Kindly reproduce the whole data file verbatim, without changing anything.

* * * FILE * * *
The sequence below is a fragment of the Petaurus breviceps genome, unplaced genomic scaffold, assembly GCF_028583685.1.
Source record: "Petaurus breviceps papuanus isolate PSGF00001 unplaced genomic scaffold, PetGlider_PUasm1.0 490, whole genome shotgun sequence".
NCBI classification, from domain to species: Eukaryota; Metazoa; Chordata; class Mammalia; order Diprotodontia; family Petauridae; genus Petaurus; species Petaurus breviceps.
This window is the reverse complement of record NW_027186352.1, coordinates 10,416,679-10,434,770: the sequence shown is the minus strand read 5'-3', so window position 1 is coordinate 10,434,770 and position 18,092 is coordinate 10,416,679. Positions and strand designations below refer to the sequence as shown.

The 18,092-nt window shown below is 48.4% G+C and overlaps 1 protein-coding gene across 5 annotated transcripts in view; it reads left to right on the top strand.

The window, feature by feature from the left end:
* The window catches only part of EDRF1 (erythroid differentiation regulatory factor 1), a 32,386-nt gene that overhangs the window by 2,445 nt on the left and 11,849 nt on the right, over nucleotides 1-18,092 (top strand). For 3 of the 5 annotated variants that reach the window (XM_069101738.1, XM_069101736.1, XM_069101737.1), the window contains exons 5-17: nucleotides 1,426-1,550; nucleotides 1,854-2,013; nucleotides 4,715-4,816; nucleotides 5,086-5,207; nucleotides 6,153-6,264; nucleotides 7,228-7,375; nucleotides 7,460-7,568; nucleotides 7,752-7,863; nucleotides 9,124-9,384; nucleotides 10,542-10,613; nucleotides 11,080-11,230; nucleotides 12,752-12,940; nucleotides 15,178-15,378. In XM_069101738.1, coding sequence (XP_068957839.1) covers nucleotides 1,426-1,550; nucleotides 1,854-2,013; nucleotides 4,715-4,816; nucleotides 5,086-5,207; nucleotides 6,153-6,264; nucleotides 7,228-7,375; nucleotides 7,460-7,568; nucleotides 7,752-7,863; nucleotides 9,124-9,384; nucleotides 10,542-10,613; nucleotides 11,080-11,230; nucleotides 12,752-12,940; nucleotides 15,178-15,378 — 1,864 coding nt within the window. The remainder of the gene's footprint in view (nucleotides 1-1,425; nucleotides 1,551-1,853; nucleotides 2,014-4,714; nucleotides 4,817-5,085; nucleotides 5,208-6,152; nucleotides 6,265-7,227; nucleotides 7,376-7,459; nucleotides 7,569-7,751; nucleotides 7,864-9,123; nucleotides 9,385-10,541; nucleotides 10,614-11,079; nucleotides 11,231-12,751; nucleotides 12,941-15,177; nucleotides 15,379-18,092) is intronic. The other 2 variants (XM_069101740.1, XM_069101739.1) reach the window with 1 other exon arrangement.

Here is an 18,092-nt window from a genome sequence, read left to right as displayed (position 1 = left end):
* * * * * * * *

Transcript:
The sequence below is a fragment of the Petaurus breviceps genome, unplaced genomic scaffold, assembly GCF_028583685.1.
Source record: "Petaurus breviceps papuanus isolate PSGF00001 unplaced genomic scaffold, PetGlider_PUasm1.0 490, whole genome shotgun sequence".
NCBI classification, from domain to species: Eukaryota; Metazoa; Chordata; class Mammalia; order Diprotodontia; family Petauridae; genus Petaurus; species Petaurus breviceps.
This window is the reverse complement of record NW_027186352.1, coordinates 10,416,679-10,434,770: the sequence shown is the minus strand read 5'-3', so window position 1 is coordinate 10,434,770 and position 18,092 is coordinate 10,416,679. Positions and strand designations below refer to the sequence as shown.

The 18,092-nt window shown below is 48.4% G+C and overlaps 1 protein-coding gene across 5 annotated transcripts in view; it reads left to right on the top strand.

The window, feature by feature from the left end:
* The window catches only part of EDRF1 (erythroid differentiation regulatory factor 1), a 32,386-nt gene that overhangs the window by 2,445 nt on the left and 11,849 nt on the right, over nucleotides 1-18,092 (top strand). For 3 of the 5 annotated variants that reach the window (XM_069101738.1, XM_069101736.1, XM_069101737.1), the window contains exons 5-17: nucleotides 1,426-1,550; nucleotides 1,854-2,013; nucleotides 4,715-4,816; nucleotides 5,086-5,207; nucleotides 6,153-6,264; nucleotides 7,228-7,375; nucleotides 7,460-7,568; nucleotides 7,752-7,863; nucleotides 9,124-9,384; nucleotides 10,542-10,613; nucleotides 11,080-11,230; nucleotides 12,752-12,940; nucleotides 15,178-15,378. In XM_069101738.1, coding sequence (XP_068957839.1) covers nucleotides 1,426-1,550; nucleotides 1,854-2,013; nucleotides 4,715-4,816; nucleotides 5,086-5,207; nucleotides 6,153-6,264; nucleotides 7,228-7,375; nucleotides 7,460-7,568; nucleotides 7,752-7,863; nucleotides 9,124-9,384; nucleotides 10,542-10,613; nucleotides 11,080-11,230; nucleotides 12,752-12,940; nucleotides 15,178-15,378 — 1,864 coding nt within the window. The remainder of the gene's footprint in view (nucleotides 1-1,425; nucleotides 1,551-1,853; nucleotides 2,014-4,714; nucleotides 4,817-5,085; nucleotides 5,208-6,152; nucleotides 6,265-7,227; nucleotides 7,376-7,459; nucleotides 7,569-7,751; nucleotides 7,864-9,123; nucleotides 9,385-10,541; nucleotides 10,614-11,079; nucleotides 11,231-12,751; nucleotides 12,941-15,177; nucleotides 15,379-18,092) is intronic. The other 2 variants (XM_069101740.1, XM_069101739.1) reach the window with 1 other exon arrangement.

Here is an 18,092-nt window from a genome sequence, read left to right as displayed (position 1 = left end):